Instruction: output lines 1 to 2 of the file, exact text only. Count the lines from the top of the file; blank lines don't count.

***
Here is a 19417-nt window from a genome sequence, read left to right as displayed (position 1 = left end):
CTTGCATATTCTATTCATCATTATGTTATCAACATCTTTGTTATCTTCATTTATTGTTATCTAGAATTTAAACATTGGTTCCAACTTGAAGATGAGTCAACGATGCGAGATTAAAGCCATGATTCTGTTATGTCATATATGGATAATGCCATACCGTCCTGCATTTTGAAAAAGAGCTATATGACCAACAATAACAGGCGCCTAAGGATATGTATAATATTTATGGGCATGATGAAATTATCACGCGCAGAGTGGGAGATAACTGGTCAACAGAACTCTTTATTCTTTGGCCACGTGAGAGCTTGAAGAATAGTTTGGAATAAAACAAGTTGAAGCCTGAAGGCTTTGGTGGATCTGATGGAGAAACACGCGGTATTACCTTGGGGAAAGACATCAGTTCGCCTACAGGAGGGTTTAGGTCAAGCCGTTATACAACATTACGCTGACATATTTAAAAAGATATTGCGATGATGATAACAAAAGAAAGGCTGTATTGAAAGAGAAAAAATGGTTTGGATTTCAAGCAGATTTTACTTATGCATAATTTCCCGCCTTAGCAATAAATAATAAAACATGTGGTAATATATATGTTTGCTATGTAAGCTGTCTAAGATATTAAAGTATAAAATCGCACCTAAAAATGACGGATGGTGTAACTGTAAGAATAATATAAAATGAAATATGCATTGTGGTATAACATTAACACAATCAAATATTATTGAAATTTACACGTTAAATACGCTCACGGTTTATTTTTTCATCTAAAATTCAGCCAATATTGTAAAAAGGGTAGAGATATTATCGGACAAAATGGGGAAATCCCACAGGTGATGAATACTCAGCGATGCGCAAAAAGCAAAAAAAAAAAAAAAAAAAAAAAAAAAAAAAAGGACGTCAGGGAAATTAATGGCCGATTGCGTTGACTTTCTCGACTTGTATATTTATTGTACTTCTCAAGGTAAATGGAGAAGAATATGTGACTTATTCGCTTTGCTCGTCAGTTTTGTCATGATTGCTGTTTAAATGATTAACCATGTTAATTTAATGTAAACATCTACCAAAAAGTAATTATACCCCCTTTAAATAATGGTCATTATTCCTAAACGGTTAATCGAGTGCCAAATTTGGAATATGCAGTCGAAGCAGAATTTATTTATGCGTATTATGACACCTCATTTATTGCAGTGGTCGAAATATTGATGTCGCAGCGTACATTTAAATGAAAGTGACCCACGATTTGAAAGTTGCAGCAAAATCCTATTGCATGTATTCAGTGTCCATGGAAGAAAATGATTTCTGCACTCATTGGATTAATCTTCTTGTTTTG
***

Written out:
Here is a 19417-nt window from a genome sequence, read left to right as displayed (position 1 = left end):
CTTGCATATTCTATTCATCATTATGTTATCAACATCTTTGTTATCTTCATTTATTGTTATCTAGAATTTAAACATTGGTTCCAACTTGAAGATGAGTCAACGATGCGAGATTAAAGCCATGATTCTGTTATGTCATATATGGATAATGCCATACCGTCCTGCATTTTGAAAAAGAGCTATATGACCAACAATAACAGGCGCCTAAGGATATGTATAATATTTATGGGCATGATGAAATTATCACGCGCAGAGTGGGAGATAACTGGTCAACAGAACTCTTTATTCTTTGGCCACGTGAGAGCTTGAAGAATAGTTTGGAATAAAACAAGTTGAAGCCTGAAGGCTTTGGTGGATCTGATGGAGAAACACGCGGTATTACCTTGGGGAAAGACATCAGTTCGCCTACAGGAGGGTTTAGGTCAAGCCGTTATACAACATTACGCTGACATATTTAAAAAGATATTGCGATGATGATAACAAAAGAAAGGCTGTATTGAAAGAGAAAAAATGGTTTGGATTTCAAGCAGATTTTACTTATGCATAATTTCCCGCCTTAGCAATAAATAATAAAACATGTGGTAATATATATGTTTGCTATGTAAGCTGTCTAAGATATTAAAGTATAAAATCGCACCTAAAAATGACGGATGGTGTAACTGTAAGAATAATATAAAATGAAATATGCATTGTGGTATAACATTAACACAATCAAATATTATTGAAATTTACACGTTAAATACGCTCACGGTTTATTTTTTCATCTAAAATTCAGCCAATATTGTAAAAAGGGTAGAGATATTATCGGACAAAATGGGGAAATCCCACAGGTGATGAATACTCAGCGATGCGCAAAAAGCAAAAAAAAAAAAAAAAAAAAAAAAAAAAAAAAGGACGTCAGGGAAATTAATGGCCGATTGCGTTGACTTTCTCGACTTGTATATTTATTGTACTTCTCAAGGTAAATGGAGAAGAATATGTGACTTATTCGCTTTGCTCGTCAGTTTTGTCATGATTGCTGTTTAAATGATTAACCATGTTAATTTAATGTAAACATCTACCAAAAAGTAATTATACCCCCTTTAAATAATGGTCATTATTCCTAAACGGTTAATCGAGTGCCAAATTTGGAATATGCAGTCGAAGCAGAATTTATTTATGCGTATTATGACACCTCATTTATTGCAGTGGTCGAAATATTGATGTCGCAGCGTACATTTAAATGAAAGTGACCCACGATTTGAAAGTTGCAGCAAAATCCTATTGCATGTATTCAGTGTCCATGGAAGAAAATGATTTCTGCACTCATTGGATTAATCTTCTTGTTTTG